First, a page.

Published on February 25th, 2017 | by Rob Mammone
Arrival DVD Review
Summary: When humainity is faced with what may be an alien invasion, the first reaction isn't to shoot first and ask questions later, but indeed the reverse. The answers will move you.
Directed by Dennis Villeneuve, from a script by Eric Heisserer which adapts Story of Your Life, a novella by Ted Chiang. Starring Amy Adams, Jeremy Renner and Forrest Whitaker.
When twelve oblong spacecraft appear in the skies around the Earth, the military and scientific elite of the planet are assembled to discover whether humanity’s visitors are friends or foe.
The premise is sufficient to power a dozen blockbusters of the ilk of Independence Day. But Villeneuve (Prisoners, Sicario) is an auteur of a more intelligent stripe. As Ted Chiang says in one of the special features, science fiction, and this movie should be an examination of our current concerns through the lens of the fantastic.
Adams plays linguist Louise Banks, who is brought in by Colonel Weber (Whitaker) to help decipher the language of the alien species who become known as the Heptapods. Along for the ride is physicist Ian Donnelly (Renner) who with Banks, form the core of the American team attempting to understand the unique, symbolic language of the Heptapods.
Throughout the course of the movie, as Banks begins to gain a deeper understanding of the Heptapod’s language, she begins to suffer visions of herself with her daughter. The movie begins with her daughter’s death, then flashes through key moments in their lives together.
Arrival is an astonishing movie. A depiction of time and relationship and choices, Villaneuve and script writer Eric Heisserer have chosen to play those themes against an epic backdrop of future contact. Indeed, the alien Heptapods are merely a catalyst for change – the true change comes form human interaction with them, and the understanding that interaction brings to the key players, partticularly Banks.
While a typical Hollywood movie depicting first contact would invariably lead to a massive technicolour fight across all seven continents as skyscrapers collapse into fiery abysses while heroic characters battle vicious aliens, Arrival couldn’t be further from the trope. The music, the performances, the very colour palette of the film are deliberately muted. Understanding doesn’t come in a blinding flash, but in a fumbling understanding as Banks’ visions come sporadically throughout the film. Adams is remarkable in an Oscar worthy role that wrong foot’s the audience partway through. As she says in one of the extras, her usual performance is linear; in this movie, however, she is forced to be, like the Heptapods, circular in her depiction of her character and the events shaping her life.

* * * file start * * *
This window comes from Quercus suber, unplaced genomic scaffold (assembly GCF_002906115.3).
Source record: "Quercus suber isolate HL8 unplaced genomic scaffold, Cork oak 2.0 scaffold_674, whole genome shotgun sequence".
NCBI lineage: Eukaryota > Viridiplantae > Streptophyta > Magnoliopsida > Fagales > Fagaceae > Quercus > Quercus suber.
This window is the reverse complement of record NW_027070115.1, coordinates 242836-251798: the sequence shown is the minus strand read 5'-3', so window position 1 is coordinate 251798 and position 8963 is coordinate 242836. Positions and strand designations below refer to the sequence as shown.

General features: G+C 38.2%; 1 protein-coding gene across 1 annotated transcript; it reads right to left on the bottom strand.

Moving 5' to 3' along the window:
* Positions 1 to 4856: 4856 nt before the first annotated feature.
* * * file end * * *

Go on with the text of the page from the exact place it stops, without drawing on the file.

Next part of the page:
Arrival is a beautiful movie to watch and hear. As mentioned, the colour palette of the movie is muted, the intensity turned down to a strange sort of drab beauty. Johan Johannsson’s score, covered in ACOUSTIC SIGNATURE: THE SOUND DESIGN, is a masterwork in minimalism, using tape loops of attenuated vocals and layers and layers of piano notes to build up an organic soundtrack that sucks you in.
Arrival is an intelligent movie that inverts the tired tropes of the alien invasion storyline. This time, the struggle is not against the aliens, but an internal one as Banks attempts to understand what the aliens are attempting to communicate, and the visions she is experiencing. The true nature of the visions comes late in the movie, but works seamlessly with what has gone before. Uplifting, yet heartbreaking, Arrival will have you thinking long after Johannnsson’s haunting score has drifted away.
Extras: an interestng pairing of extras with the DVD release. XENOLINGUISTICS: UNDERSTANDING ARRIVAL looks at the development of the movie, particularly the behind the scenes work showing how storyboards have moved into the digital domain. All the key players are interviewed, including Ted Chiang, an acclaimed writer of science fiction.
ACOUSTIC SIGNATURE: THE SOUND DESIGN speaks with sound designer Johan Johannsson. As mentioned before it looks at how he went about developing the soundtrack. An intriguing look into an art increasingly dominated by the digital domain, we see a more hands on, bespoke effort that matches the tone of the movie perfectly.
Director – Denis Villeneuve
Actors – Amy Adams, Jeremy Renner, Forest Whitaker, Michael Stuhlbarg
Film Genre – Sci-Fi
Label – Roadshow
Audio – English (Dolby Digital 5.1)
Subtitles – English
Running Time – 111
Aspect Ratio – 2.39:1
Region Coding – 4
TV Standard – PAL
Rating – M
Consumer Advice – Mature themes and coarse language
Year of Release – 2016
Primary Format – Movies/TV – DVD